WASHINGTON (Reuters) – Prophet Capital Asset Management LP, a structured loan and debt investor with $ 2.5 billion in assets, restructured a hedge fund that was rocked by the market turmoil in March, said Friday an executive of the company.
Reuters reported in March that New York and Austin, Texas-based Prophet Capital had temporarily blocked investor withdrawals from its fund Prophet Opportunity Partners LP with a view to ultimately dissolving it, amid extreme volatility triggered by the emergence. of the coronavirus.
The fund primarily held high-yielding secured loan bonds (CLOs), which were hit hard by fears over the widespread risk of corporate loan defaults resulting from pandemic lockdowns.
The CLO market has since rebounded significantly, allowing Prophet Capital to raise new liquidity for the fund and let investors redeem their money, said David Rosenblum, a partner at the company.
As of January 1, the fund offered investors three options: cash in at net asset value, stay invested but sell their inherited assets over time, or reinvest with a two-year lock-up that would make it easier to manage the fund over time. time. of extreme volatility, Rosenblum said.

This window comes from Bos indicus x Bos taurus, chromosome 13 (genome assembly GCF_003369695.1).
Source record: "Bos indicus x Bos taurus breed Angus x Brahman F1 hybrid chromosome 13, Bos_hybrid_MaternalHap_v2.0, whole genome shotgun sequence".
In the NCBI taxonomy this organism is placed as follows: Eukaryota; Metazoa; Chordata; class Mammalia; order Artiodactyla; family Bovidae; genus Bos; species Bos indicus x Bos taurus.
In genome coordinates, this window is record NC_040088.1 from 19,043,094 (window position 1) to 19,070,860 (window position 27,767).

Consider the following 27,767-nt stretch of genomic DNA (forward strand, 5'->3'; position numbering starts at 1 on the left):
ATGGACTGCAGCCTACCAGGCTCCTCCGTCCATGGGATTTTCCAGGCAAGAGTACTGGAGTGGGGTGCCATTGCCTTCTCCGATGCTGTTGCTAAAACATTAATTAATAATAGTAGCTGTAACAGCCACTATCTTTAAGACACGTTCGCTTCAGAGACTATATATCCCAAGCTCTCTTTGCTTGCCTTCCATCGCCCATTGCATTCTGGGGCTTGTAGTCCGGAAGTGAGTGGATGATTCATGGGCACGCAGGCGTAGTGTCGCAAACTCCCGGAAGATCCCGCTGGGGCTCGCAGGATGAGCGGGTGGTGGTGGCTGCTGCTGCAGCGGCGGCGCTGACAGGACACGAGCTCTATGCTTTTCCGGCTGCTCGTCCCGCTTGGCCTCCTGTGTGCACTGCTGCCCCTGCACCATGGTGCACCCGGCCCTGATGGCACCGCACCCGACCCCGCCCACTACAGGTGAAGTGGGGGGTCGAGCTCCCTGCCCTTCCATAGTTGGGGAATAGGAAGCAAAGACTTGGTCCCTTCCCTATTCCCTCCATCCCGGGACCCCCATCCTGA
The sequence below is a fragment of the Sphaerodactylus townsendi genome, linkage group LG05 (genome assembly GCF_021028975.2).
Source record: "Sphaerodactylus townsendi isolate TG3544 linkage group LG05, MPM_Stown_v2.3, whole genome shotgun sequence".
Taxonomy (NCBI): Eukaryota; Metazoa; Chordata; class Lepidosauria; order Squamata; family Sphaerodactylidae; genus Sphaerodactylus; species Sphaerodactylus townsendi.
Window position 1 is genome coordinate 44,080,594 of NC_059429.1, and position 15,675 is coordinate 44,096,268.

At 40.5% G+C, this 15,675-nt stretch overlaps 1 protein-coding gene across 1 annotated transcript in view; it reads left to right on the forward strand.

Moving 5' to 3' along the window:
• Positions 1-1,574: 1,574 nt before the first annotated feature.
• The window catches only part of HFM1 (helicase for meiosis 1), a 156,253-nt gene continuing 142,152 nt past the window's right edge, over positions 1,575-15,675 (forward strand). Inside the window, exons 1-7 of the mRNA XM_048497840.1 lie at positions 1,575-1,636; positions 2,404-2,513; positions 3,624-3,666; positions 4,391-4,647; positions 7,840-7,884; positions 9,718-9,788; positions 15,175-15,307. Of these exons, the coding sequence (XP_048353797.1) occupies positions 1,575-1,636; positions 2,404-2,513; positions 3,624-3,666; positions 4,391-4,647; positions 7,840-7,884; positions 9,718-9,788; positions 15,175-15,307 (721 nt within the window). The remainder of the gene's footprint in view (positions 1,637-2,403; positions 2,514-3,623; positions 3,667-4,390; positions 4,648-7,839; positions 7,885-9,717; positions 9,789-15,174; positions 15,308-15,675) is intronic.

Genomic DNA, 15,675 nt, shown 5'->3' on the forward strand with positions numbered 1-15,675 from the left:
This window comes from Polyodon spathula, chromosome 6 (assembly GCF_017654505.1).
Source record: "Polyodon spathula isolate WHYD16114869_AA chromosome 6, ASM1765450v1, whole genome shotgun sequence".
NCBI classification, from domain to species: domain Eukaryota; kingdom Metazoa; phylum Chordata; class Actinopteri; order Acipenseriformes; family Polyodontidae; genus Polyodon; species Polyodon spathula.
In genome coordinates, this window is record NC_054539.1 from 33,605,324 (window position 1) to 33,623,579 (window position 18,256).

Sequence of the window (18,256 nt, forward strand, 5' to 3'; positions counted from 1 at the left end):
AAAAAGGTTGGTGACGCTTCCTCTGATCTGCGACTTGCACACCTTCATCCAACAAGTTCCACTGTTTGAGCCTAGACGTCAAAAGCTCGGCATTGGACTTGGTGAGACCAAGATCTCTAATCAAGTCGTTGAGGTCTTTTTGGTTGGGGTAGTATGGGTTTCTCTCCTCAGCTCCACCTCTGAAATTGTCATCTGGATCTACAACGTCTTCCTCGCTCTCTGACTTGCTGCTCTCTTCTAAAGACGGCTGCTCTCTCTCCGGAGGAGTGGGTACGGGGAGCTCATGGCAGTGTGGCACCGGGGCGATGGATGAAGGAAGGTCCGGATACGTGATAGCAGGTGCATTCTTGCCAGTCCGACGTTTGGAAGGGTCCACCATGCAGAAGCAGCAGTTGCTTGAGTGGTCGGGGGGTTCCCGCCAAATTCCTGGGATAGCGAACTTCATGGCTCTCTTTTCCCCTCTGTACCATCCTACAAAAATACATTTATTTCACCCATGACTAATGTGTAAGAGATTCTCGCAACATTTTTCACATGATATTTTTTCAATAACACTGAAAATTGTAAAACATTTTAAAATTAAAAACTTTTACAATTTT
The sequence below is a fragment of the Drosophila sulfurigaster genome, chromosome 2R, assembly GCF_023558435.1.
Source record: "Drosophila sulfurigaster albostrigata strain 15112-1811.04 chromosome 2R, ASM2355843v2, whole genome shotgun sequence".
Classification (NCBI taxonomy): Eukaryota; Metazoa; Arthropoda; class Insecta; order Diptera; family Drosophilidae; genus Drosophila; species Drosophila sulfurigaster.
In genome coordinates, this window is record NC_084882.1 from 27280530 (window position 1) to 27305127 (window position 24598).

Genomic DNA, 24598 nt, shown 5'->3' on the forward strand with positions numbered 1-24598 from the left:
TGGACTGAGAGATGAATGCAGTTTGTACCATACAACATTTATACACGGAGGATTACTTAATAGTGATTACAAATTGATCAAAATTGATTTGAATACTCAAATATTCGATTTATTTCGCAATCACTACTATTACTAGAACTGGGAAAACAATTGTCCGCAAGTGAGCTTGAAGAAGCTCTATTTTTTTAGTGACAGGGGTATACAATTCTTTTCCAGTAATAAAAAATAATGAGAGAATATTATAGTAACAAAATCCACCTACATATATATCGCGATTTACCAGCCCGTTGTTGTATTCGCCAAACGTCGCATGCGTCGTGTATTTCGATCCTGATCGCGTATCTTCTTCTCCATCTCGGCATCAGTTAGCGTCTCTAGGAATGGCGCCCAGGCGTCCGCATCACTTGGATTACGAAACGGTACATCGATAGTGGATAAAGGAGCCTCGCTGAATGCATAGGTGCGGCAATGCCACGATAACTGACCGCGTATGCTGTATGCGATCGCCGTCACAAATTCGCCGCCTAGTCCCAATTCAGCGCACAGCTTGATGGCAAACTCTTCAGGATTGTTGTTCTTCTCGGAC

The restructuring underscores how much lower default rates in the leveraged loan market have been feared, in large part thanks to the extraordinary interventions of the US Federal Reserve.
“The CLO market has had one hell of a boost this year, the boost to end all the lashes,” Rosenblum said.
“When all the stimulus hit the market, the stock market rallied sharply and corporate bonds tightened tremendously, bank lending, even troubled bank loans, took the wave.”
In 2020, CLOs returned 3.11%, according to data collected by JPMorgan. The lowest-rated tranches earned much more, with the BB tranche earning 8.04%, according to the bank.
An investor in the fund before the pandemic said his company bought back its capital at net asset value, “a much better result than we feared.”
Reporting by Michelle Price; edited by Jonathan Oatis